Private company investing is booming as equity markets shrink
Here’s why family offices might just be onto something with all their private market investing. The investment boom in private companies is being driven by some interesting long-term trends, namely the slow death of public equity. Why invest in public equity when the market for those equities is diminishing rapidly?
The number of listed US companies have almost halved in the past 20 years, and the global volume of initial public offerings is now at its lowest level since the depth of the financial crisis in early 2009, according to Dealogic. Robert Buckland, chief global equity strategist at Citigroup, recently said the world is facing a structural downturn for equity demand, not just a cyclical one.
Here’s another factor leading to the lack of public-market activity, which hasn’t as far as Family Capital can judge, been mentioned yet – the growth of the long-term company. Growth is being driven by the popularity of the family business model, which has flourished since the financial crisis. More and more investors prefer investing in companies that are committed to the long-term, rather than the short-termism of listed businesses. If the smart money is targeting private market investing won’t that accelerate the fall in public market investing even further?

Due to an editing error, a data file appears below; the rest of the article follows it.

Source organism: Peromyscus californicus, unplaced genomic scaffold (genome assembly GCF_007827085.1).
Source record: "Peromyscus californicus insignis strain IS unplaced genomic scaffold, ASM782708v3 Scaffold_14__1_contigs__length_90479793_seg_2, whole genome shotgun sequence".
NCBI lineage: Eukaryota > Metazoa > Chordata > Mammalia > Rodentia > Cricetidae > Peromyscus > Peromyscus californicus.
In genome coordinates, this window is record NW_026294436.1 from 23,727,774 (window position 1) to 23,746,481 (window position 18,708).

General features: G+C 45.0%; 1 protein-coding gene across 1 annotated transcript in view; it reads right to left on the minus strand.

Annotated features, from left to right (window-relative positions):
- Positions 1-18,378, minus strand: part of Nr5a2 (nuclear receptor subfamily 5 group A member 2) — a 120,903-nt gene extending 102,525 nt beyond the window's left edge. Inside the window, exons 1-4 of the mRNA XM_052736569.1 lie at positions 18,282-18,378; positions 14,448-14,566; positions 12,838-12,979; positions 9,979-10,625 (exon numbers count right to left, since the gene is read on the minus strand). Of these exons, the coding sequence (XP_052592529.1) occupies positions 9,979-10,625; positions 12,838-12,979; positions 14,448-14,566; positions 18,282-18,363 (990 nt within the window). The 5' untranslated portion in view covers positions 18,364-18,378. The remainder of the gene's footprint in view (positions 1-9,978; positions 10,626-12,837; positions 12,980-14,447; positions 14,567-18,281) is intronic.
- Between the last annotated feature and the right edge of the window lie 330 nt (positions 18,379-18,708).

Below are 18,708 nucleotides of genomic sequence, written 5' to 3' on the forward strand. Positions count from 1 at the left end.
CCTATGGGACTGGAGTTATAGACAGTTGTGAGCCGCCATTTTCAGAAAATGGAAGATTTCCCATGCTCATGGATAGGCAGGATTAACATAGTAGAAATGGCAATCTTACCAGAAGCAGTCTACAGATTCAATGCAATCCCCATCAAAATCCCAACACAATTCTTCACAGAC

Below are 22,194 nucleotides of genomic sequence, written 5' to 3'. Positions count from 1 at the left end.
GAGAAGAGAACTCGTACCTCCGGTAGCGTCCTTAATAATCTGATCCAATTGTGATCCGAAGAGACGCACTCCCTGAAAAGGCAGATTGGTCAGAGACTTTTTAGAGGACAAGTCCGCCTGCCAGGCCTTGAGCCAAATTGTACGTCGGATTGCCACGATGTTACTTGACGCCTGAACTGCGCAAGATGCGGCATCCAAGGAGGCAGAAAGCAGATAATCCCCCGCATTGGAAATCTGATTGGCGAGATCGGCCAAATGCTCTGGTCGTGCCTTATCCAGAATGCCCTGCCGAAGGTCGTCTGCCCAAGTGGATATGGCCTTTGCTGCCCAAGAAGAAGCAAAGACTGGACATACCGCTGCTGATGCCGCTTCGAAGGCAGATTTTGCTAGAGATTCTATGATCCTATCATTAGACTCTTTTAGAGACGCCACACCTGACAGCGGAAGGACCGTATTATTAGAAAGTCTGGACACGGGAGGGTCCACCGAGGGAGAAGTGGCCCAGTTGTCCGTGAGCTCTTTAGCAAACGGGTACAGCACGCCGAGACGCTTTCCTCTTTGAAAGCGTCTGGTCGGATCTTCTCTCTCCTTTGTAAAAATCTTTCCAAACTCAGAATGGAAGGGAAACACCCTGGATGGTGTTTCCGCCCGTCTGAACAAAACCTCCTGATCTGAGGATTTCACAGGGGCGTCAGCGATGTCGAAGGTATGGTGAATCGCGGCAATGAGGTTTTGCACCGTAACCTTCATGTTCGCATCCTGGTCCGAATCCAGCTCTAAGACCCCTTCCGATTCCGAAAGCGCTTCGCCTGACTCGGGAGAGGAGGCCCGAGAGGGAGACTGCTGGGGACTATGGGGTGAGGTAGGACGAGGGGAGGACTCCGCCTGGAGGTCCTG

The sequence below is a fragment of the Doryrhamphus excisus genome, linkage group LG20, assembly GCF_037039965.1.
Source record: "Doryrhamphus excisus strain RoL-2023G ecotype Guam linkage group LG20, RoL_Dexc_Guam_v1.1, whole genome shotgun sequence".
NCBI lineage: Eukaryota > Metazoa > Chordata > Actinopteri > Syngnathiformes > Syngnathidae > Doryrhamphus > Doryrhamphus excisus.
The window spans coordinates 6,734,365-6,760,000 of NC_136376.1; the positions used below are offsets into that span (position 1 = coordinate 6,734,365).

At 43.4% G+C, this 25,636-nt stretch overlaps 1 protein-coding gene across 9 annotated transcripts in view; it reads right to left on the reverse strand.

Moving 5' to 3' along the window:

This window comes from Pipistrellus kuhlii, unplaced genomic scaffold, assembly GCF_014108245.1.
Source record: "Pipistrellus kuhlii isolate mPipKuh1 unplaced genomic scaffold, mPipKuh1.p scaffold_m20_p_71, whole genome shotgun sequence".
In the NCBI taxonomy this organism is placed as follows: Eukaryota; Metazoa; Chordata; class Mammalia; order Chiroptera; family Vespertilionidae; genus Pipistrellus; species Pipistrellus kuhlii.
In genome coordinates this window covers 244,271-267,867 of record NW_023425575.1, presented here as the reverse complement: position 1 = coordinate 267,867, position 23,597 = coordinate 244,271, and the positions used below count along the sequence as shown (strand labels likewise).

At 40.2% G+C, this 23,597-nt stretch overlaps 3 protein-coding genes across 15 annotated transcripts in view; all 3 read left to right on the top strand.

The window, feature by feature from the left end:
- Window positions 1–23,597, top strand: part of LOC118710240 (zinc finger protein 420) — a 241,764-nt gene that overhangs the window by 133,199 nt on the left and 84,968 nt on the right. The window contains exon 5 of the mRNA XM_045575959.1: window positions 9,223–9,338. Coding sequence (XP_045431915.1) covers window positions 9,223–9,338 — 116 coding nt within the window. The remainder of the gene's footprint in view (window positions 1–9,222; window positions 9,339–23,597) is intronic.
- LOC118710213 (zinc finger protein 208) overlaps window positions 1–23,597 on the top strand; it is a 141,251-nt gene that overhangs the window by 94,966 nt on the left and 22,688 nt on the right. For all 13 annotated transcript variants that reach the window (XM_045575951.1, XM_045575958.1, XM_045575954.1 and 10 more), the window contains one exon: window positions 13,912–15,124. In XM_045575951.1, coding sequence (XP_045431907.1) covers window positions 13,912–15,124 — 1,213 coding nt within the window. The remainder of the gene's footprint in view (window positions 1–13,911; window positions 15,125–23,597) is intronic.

Of course, few trends move in a linear direction, but there might just be something in these trends that are wittingly or unwittingly leading more investors to pile into non-listed businesses. Just as family offices saw the early trend in hedge fund investing, maybe they are seeing the early trend in private company investing.